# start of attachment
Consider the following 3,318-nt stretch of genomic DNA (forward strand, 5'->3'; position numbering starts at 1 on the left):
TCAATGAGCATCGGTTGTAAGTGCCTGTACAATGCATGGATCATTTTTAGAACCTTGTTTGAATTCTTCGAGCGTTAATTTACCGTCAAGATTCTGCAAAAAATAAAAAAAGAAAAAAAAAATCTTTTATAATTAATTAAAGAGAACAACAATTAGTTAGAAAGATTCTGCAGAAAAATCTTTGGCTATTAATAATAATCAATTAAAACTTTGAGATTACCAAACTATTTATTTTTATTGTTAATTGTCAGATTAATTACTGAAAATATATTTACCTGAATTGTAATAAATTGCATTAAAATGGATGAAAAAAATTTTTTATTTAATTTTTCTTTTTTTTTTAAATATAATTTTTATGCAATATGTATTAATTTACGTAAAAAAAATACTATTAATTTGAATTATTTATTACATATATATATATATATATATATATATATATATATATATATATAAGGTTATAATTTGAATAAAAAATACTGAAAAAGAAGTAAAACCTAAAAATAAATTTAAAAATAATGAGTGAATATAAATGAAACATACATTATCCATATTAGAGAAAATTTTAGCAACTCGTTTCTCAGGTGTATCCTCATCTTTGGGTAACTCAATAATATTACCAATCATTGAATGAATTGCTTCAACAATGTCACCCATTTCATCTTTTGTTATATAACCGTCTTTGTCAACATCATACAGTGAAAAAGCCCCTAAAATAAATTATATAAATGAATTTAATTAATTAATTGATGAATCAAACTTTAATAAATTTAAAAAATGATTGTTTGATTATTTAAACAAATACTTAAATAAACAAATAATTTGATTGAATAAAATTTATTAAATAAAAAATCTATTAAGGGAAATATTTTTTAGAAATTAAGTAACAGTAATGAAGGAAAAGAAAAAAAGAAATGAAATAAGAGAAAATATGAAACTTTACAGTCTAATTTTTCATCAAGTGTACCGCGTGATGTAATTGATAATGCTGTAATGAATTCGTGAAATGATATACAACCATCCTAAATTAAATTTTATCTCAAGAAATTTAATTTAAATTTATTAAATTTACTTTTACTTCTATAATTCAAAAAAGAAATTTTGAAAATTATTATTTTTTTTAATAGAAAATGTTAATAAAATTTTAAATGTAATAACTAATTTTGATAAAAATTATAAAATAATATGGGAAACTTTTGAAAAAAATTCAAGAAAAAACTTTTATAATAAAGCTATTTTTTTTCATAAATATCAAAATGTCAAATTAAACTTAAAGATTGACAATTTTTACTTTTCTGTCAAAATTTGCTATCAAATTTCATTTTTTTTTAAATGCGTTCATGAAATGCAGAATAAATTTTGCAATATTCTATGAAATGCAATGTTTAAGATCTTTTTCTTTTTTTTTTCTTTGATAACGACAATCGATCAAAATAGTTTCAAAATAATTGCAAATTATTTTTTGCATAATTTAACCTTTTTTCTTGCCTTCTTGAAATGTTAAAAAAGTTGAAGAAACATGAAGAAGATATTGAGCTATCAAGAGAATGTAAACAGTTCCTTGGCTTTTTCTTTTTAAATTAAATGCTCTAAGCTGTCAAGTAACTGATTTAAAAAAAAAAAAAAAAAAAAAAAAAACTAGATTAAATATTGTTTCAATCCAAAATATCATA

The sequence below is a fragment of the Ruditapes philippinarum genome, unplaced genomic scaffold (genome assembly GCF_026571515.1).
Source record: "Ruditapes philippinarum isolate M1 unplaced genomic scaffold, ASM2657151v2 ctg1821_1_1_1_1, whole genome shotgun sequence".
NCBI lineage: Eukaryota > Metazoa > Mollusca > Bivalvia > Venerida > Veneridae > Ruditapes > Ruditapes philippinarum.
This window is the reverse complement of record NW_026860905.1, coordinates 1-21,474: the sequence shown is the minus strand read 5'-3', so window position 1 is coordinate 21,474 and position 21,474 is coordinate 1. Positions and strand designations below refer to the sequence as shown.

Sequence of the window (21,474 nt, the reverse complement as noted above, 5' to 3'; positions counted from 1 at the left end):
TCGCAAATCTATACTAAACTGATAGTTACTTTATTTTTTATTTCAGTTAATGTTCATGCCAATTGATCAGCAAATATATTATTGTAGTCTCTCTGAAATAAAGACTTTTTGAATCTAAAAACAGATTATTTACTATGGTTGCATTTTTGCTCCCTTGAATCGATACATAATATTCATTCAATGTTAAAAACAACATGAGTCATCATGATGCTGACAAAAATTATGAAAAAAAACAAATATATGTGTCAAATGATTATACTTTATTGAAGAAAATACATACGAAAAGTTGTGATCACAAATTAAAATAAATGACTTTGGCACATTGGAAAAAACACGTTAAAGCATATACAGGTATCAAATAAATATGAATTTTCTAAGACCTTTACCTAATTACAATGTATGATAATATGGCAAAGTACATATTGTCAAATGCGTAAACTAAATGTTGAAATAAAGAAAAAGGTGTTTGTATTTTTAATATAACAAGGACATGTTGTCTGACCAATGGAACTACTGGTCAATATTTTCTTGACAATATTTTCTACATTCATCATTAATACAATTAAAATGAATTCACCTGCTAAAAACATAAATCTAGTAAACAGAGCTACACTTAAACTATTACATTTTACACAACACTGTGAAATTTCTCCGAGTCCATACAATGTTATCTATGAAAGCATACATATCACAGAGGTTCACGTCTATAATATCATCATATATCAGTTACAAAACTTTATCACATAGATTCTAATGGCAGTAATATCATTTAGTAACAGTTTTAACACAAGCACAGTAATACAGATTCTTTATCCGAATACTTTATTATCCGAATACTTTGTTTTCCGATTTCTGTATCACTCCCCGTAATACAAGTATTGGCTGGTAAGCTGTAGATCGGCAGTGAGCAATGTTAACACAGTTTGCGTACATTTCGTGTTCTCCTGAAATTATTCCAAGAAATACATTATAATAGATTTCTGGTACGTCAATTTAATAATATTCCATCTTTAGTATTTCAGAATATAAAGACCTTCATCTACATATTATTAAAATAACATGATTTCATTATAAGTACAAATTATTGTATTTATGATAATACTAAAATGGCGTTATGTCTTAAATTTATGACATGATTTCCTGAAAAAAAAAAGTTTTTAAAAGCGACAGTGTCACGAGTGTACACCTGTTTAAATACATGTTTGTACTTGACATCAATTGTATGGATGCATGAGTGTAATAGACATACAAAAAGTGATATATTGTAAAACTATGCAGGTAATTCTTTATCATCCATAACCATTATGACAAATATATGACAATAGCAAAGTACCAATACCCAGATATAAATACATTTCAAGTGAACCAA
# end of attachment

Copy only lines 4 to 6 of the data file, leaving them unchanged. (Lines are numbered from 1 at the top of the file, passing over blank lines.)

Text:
Source record: "Ruditapes philippinarum isolate M1 unplaced genomic scaffold, ASM2657151v2 ctg1821_1_1_1_1, whole genome shotgun sequence".
NCBI lineage: Eukaryota > Metazoa > Mollusca > Bivalvia > Venerida > Veneridae > Ruditapes > Ruditapes philippinarum.
This window is the reverse complement of record NW_026860905.1, coordinates 1-21,474: the sequence shown is the minus strand read 5'-3', so window position 1 is coordinate 21,474 and position 21,474 is coordinate 1. Positions and strand designations below refer to the sequence as shown.